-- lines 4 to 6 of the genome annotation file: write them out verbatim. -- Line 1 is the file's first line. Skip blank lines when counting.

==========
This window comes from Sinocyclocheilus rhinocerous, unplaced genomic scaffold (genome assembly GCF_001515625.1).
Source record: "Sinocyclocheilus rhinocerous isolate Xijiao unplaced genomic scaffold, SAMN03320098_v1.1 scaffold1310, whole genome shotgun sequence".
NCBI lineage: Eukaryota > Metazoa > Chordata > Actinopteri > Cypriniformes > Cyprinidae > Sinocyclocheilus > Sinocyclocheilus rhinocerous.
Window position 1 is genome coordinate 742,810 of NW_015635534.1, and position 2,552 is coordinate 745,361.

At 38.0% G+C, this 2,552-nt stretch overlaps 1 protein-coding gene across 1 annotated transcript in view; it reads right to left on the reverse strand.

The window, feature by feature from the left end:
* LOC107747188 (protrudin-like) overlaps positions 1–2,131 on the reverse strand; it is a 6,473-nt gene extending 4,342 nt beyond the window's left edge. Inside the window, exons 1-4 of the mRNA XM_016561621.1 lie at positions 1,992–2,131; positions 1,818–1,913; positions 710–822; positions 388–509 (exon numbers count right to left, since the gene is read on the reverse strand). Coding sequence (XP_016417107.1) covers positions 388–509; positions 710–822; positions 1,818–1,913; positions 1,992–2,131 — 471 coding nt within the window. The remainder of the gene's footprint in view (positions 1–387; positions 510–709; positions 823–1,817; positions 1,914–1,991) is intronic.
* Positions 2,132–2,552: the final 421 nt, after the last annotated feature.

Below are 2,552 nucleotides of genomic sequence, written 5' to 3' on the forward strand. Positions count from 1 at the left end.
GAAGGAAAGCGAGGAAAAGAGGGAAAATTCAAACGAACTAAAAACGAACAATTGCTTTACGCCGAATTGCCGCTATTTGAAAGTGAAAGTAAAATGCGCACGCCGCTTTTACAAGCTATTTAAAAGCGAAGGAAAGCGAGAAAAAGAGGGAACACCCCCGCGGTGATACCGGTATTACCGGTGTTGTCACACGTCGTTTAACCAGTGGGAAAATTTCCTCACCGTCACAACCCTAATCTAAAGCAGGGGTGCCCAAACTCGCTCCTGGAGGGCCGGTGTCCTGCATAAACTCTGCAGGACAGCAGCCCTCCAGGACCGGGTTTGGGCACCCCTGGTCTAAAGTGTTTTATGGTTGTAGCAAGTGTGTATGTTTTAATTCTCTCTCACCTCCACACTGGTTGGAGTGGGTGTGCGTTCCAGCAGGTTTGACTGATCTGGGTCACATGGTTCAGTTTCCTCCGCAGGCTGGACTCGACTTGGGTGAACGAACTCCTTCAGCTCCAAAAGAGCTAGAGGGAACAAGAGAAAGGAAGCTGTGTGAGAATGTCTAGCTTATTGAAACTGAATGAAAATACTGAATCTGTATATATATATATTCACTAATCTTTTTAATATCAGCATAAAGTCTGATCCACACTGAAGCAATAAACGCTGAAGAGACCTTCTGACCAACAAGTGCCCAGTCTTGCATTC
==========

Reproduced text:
Window position 1 is genome coordinate 742,810 of NW_015635534.1, and position 2,552 is coordinate 745,361.

At 38.0% G+C, this 2,552-nt stretch overlaps 1 protein-coding gene across 1 annotated transcript in view; it reads right to left on the reverse strand.

The window, feature by feature from the left end: